In-car search means new implications for mobile and local media.
Think of Germany and you probably think, "German engineering." The inclusive term can be applied to countless products, from the Geiger counter and electron microscopes to rockets and zeppelins, all of which were developed by German inventors.
Most of all, though, it applies to cars. The country continues to produce some of the most advanced and powerful vehicles running, with technological features that astound consumers and the competition. Leave it to the Germans, then, to reach the epitome of modern technology -- the Internet -- with its products. The result? In-car local search.
In August, German automaker BMW became the first to offer local search through its in-dash navigation systems. In its ongoing partnership with Google, it's produced such services as "Send to Car," which delivers Google Maps information to drivers. Now BMW has created the ability to search the Web and have relevant information transferred to your vehicle based on your current location.
So far, the new feature is only offered to drivers in Germany. But rival Mercedes-Benz has taken a similar approach in the U.S., partnering with both Google and Yahoo to send directions from the Web to Mercedes vehicles. For the moment, however, the Search & Send feature is limited to searching Google and Yahoo Maps, meaning we're still shackled to our BlackBerries and iPhones if we want to surf the Web while away from our desktops.
Currently in North America, many consumers have access to progressive GPS technology in their cars, both built-in and portable after-market units. Each unit includes millions of points of interests, like restaurants, hotels, stores, and area attractions. But all these must live on an internal drive, CD, or DVD, which is forever at risk of becoming outdated.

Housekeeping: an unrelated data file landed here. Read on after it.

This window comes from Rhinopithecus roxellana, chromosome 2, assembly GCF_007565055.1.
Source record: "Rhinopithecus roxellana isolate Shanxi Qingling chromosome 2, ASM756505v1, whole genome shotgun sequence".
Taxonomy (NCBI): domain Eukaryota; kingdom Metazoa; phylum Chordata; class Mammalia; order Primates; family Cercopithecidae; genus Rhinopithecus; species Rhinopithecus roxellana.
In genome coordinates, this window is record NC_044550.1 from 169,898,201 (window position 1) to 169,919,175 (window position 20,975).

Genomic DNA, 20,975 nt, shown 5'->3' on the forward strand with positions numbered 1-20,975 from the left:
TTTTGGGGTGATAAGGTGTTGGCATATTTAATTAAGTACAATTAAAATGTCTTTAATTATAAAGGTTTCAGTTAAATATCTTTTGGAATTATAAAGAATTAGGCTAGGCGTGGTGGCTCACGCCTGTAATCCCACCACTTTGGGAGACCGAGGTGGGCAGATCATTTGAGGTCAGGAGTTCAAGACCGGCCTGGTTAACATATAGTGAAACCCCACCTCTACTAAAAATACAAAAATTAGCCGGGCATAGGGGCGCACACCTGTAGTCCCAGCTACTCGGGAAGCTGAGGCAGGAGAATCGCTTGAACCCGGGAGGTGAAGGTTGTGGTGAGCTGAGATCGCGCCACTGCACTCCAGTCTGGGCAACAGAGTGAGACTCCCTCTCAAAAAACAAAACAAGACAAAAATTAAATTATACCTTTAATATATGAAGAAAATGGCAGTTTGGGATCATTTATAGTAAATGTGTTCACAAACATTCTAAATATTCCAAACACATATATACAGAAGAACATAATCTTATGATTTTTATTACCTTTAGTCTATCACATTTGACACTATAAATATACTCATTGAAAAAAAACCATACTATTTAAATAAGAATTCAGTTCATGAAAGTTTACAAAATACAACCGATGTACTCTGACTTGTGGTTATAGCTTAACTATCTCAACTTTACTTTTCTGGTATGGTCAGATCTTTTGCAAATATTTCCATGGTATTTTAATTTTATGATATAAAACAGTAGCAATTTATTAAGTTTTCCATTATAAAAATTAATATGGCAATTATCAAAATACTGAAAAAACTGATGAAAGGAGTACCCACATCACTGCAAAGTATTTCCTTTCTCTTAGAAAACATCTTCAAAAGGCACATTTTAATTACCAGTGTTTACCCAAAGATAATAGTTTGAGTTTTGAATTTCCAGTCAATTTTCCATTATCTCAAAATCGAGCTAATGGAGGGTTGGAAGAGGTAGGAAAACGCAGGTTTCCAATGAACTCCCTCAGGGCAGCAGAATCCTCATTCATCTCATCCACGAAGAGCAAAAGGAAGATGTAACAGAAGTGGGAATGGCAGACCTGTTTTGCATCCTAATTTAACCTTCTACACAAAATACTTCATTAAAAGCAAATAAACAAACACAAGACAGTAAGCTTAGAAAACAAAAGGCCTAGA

Not so when that information is sourced directly from the Web and delivered based on your proximity to each destination.
This development could have major implications for interactive planners and media buyers. Much the same way fast-food chains target their banners by daypart in an attempt to lure in a hungry crowd at lunch time, local search advertisers will soon be able to get truly instant results from showcasing their offerings online.
Instead of piquing interest with a well-timed ad, merchants could draw in customers with a specific lunch special or an online coupon -- because those customers could be right around the corner and headed their way, right now. All the benefits of local search advertising, like extreme relevance and the chance to build affinity with a loyal local neighborhood customer base, apply to in-car search. And because the consumer is actively moving toward his target destination when he sees your ad, there's virtually no delay to generating a return on investment.
When in-car local search comes to North America, advertisers will likely have to rely entirely on search ads to promote their goods. But that's just the beginning of the potential in-vehicle Internet holds. Imagine driving past a retail store and uploading its fall inventory list to your navigation system. Or perusing the menu of the sushi place coming up on your right, without even having to leave the comfort of your car.
Soon, brand marketers won't only be developing mobile Web sites for use with mobile technology like Web-enabled phones. They may also be investing in custom sites to be displayed on in-car navigation tools. And they'll do so with enthusiasm, eager to connect with the most active consumers imaginable.
Because mobile marketing is about to take on a whole new meaning.
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Tessa Wegert is a business reporter and former media strategist specializing in digital. In addition to writing for ClickZ since 2002, she has contributed to such publications as USA Today, Marketing Magazine, Mashable, and The Globe and Mail. Tessa manages marketing and communications for Enlighten, one of the first full-service digital marketing strategy agencies servicing such brands as Bioré, Food Network, illy, and Hunter Douglas. She has been working in online media since 1999.
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